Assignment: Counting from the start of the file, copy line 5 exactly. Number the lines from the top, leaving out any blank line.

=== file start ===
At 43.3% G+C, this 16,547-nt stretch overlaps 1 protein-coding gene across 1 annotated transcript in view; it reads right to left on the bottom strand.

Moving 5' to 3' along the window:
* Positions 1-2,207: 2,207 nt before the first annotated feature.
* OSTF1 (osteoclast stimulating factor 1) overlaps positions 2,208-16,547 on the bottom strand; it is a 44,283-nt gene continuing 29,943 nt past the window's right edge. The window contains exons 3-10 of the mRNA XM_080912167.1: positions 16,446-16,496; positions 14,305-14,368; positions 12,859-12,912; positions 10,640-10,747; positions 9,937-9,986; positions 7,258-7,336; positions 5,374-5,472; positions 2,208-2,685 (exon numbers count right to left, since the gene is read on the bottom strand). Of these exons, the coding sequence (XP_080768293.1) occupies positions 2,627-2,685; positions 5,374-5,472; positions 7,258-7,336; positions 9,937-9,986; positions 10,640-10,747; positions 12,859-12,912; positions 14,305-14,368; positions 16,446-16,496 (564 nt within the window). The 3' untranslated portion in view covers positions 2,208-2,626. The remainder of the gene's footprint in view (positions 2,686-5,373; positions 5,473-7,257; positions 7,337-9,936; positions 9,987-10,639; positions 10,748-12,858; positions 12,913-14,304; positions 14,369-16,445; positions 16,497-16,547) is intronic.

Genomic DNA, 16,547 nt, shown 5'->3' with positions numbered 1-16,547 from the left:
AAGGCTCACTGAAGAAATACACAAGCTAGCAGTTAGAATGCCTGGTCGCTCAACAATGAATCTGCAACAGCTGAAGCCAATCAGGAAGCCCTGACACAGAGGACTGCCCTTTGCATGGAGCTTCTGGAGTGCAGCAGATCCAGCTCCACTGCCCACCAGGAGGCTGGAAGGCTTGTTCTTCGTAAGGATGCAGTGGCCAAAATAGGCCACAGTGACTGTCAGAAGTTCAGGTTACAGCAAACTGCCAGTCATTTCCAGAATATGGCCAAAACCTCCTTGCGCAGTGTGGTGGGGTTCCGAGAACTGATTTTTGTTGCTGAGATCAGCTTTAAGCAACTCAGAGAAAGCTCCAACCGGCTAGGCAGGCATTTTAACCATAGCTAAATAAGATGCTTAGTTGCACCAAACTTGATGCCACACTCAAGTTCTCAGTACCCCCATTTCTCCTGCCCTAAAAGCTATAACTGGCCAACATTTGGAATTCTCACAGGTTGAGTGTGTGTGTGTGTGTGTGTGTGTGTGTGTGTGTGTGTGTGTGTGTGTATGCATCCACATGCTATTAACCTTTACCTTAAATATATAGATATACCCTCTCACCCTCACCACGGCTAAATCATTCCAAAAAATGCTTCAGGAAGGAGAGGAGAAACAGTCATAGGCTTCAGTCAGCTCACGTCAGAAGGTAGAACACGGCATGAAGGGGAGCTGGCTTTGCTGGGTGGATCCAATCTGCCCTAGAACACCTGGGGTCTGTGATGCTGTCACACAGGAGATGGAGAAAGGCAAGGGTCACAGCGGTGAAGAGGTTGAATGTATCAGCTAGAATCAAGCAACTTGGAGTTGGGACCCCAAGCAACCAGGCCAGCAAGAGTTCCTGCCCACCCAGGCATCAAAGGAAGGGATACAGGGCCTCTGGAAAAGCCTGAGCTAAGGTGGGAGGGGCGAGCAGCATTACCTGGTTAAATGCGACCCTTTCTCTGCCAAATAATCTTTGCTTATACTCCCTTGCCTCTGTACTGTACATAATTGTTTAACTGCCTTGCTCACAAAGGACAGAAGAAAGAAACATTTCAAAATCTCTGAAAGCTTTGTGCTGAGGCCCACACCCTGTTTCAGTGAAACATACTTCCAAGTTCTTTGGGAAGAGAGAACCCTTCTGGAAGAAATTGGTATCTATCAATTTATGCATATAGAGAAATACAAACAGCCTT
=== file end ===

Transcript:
Genomic DNA, 16,547 nt, shown 5'->3' with positions numbered 1-16,547 from the left: